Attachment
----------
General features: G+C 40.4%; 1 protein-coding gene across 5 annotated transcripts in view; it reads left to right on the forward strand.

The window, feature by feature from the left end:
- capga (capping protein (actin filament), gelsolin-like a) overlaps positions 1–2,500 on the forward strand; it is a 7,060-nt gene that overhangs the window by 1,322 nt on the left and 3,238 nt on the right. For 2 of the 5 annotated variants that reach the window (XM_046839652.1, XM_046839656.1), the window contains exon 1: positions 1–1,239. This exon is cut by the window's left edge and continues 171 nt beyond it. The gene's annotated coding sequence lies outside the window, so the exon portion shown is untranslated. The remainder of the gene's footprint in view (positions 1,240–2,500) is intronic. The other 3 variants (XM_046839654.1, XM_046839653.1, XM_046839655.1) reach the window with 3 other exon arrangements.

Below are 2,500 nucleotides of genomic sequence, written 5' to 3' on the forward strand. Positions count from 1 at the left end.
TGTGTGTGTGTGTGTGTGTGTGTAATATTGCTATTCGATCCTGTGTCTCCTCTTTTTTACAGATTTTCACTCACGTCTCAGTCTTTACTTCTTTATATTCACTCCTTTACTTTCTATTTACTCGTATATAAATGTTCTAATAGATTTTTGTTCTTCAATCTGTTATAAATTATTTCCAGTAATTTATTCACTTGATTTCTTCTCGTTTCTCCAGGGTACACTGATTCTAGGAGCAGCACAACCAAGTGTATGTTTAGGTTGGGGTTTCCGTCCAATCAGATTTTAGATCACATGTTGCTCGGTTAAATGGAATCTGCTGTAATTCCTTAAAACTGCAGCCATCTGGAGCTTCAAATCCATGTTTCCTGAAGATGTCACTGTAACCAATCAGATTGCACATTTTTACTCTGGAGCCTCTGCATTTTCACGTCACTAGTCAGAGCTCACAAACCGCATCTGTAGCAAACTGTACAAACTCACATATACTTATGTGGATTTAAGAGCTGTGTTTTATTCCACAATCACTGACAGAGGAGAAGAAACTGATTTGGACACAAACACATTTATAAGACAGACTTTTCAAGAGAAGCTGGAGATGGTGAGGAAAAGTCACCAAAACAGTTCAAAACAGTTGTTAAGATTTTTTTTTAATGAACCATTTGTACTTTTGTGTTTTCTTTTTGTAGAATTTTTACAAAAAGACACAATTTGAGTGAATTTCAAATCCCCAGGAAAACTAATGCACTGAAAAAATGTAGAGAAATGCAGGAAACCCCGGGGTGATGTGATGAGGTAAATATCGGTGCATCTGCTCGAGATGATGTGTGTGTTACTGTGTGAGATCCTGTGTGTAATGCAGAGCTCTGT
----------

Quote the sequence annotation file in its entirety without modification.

General features: G+C 40.4%; 1 protein-coding gene across 5 annotated transcripts in view; it reads left to right on the forward strand.

The window, feature by feature from the left end:
- capga (capping protein (actin filament), gelsolin-like a) overlaps positions 1–2,500 on the forward strand; it is a 7,060-nt gene that overhangs the window by 1,322 nt on the left and 3,238 nt on the right. For 2 of the 5 annotated variants that reach the window (XM_046839652.1, XM_046839656.1), the window contains exon 1: positions 1–1,239. This exon is cut by the window's left edge and continues 171 nt beyond it. The gene's annotated coding sequence lies outside the window, so the exon portion shown is untranslated. The remainder of the gene's footprint in view (positions 1,240–2,500) is intronic. The other 3 variants (XM_046839654.1, XM_046839653.1, XM_046839655.1) reach the window with 3 other exon arrangements.

Below are 2,500 nucleotides of genomic sequence, written 5' to 3' on the forward strand. Positions count from 1 at the left end.
TGTGTGTGTGTGTGTGTGTGTGTAATATTGCTATTCGATCCTGTGTCTCCTCTTTTTTACAGATTTTCACTCACGTCTCAGTCTTTACTTCTTTATATTCACTCCTTTACTTTCTATTTACTCGTATATAAATGTTCTAATAGATTTTTGTTCTTCAATCTGTTATAAATTATTTCCAGTAATTTATTCACTTGATTTCTTCTCGTTTCTCCAGGGTACACTGATTCTAGGAGCAGCACAACCAAGTGTATGTTTAGGTTGGGGTTTCCGTCCAATCAGATTTTAGATCACATGTTGCTCGGTTAAATGGAATCTGCTGTAATTCCTTAAAACTGCAGCCATCTGGAGCTTCAAATCCATGTTTCCTGAAGATGTCACTGTAACCAATCAGATTGCACATTTTTACTCTGGAGCCTCTGCATTTTCACGTCACTAGTCAGAGCTCACAAACCGCATCTGTAGCAAACTGTACAAACTCACATATACTTATGTGGATTTAAGAGCTGTGTTTTATTCCACAATCACTGACAGAGGAGAAGAAACTGATTTGGACACAAACACATTTATAAGACAGACTTTTCAAGAGAAGCTGGAGATGGTGAGGAAAAGTCACCAAAACAGTTCAAAACAGTTGTTAAGATTTTTTTTTAATGAACCATTTGTACTTTTGTGTTTTCTTTTTGTAGAATTTTTACAAAAAGACACAATTTGAGTGAATTTCAAATCCCCAGGAAAACTAATGCACTGAAAAAATGTAGAGAAATGCAGGAAACCCCGGGGTGATGTGATGAGGTAAATATCGGTGCATCTGCTCGAGATGATGTGTGTGTTACTGTGTGAGATCCTGTGTGTAATGCAGAGCTCTGT